NextGenRoadFuels is a Horizon 2020 project to develop a competitive European technology platform for sustainable liquid fuel production.
The project will prove the Hydrothermal Liquefaction pathway (HTL) as an efficient route to produce high-volume, cost-competitive, drop-in synthetic gasoline and diesel fuels, as well as other hydrocarbon compounds.
The project supports the SET-Plan Key Action 8 on renewable fuels and bioenergy, contributing to the renewable-energy-in-transport target and to the GHG emissions reduction objectives, in line with the Renewable Energy Directive (RED II) and the European Energy Roadmap 2050.
This video in Danish is part of a TV service by DR – Denmark’s Radio (dated 06 July 2020), focused on the potential of sustainable advanced fuels as a
The City of Calgary and Steeper Energy Canada Ltd. have recently announced a new cooperation agreement, by way of an MoU, regarding the future
The National Renewable Energy Centre of Spain (CENER), one of the 11 project partners of NextGenRoadFuels, develops applied research in renewable energies, and provides technological
Lasse Rosendahl, NextGenRoadFuels project coordinator, Department of Energy Technology, Aalborg University (AAU), Denmark has recently presented his team’s research into hydrothermal
Circular economy approach
The project will develop a cost-effective valorisation pathway for multiple urban waste streams such as sewage sludge, organic waste and construction wood waste.
These streams will be converted into renewable fuels, fertilizers and proteins, thus fostering the urban transition towards a circular economy.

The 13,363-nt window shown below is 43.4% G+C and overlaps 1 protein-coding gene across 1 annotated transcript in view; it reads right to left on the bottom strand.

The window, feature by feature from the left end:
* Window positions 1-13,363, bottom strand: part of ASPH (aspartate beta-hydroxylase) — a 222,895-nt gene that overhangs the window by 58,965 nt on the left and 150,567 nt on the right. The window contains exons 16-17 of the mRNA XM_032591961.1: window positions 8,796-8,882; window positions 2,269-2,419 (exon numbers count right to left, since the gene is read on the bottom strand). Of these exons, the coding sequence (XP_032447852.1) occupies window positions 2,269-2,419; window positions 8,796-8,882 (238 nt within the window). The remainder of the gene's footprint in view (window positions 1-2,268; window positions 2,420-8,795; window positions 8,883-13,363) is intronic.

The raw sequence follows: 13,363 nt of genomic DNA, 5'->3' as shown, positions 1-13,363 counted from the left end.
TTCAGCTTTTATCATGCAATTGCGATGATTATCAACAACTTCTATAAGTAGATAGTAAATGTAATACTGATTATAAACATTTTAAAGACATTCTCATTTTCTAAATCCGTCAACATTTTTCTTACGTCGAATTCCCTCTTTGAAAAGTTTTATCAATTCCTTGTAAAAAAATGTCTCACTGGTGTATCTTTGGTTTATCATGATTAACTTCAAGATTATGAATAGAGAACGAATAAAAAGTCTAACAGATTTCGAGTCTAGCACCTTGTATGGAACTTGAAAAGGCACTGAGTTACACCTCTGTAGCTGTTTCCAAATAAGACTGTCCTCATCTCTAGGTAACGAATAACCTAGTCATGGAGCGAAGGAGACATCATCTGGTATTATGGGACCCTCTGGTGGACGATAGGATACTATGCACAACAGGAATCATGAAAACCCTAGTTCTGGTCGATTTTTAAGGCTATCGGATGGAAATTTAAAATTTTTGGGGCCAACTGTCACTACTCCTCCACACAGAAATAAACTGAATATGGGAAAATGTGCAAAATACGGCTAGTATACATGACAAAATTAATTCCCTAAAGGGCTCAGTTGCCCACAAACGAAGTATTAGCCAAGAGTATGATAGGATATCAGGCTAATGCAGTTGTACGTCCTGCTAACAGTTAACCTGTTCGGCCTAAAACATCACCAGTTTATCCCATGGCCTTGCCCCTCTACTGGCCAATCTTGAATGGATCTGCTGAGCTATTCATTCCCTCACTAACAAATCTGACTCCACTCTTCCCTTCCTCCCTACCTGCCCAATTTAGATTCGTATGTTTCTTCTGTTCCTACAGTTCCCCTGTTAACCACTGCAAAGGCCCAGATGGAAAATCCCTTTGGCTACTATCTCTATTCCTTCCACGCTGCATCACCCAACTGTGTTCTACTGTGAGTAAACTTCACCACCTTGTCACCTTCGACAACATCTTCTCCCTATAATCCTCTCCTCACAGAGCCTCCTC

Cost-effective and scalable technology
At the basis of the NextGenRoadFuels process there are different combinations of thermo-catalytic, electro-catalytic and biochemical technologies.
This will permit to have a full scalable process, easy to integrate into existing supply infrastructures, and competitive final costs placing NextGenRoadFuels at the forefront in realising sustainable transport biofuels.
The consortium will use available state-of-the-art pilot facilities in 2 main scenarios:
- a standalone model where a full production pathway from urban feedstock to drop-in fuels can be managed at a central facility;
- a hub-and-spoke model, with several HTL plants close to the sources of feedstock and serving a single upgrading facility.
This project has received funding from the European Union’s Horizon 2020
Research and Innovation Programme under Grant Agreement No. 818413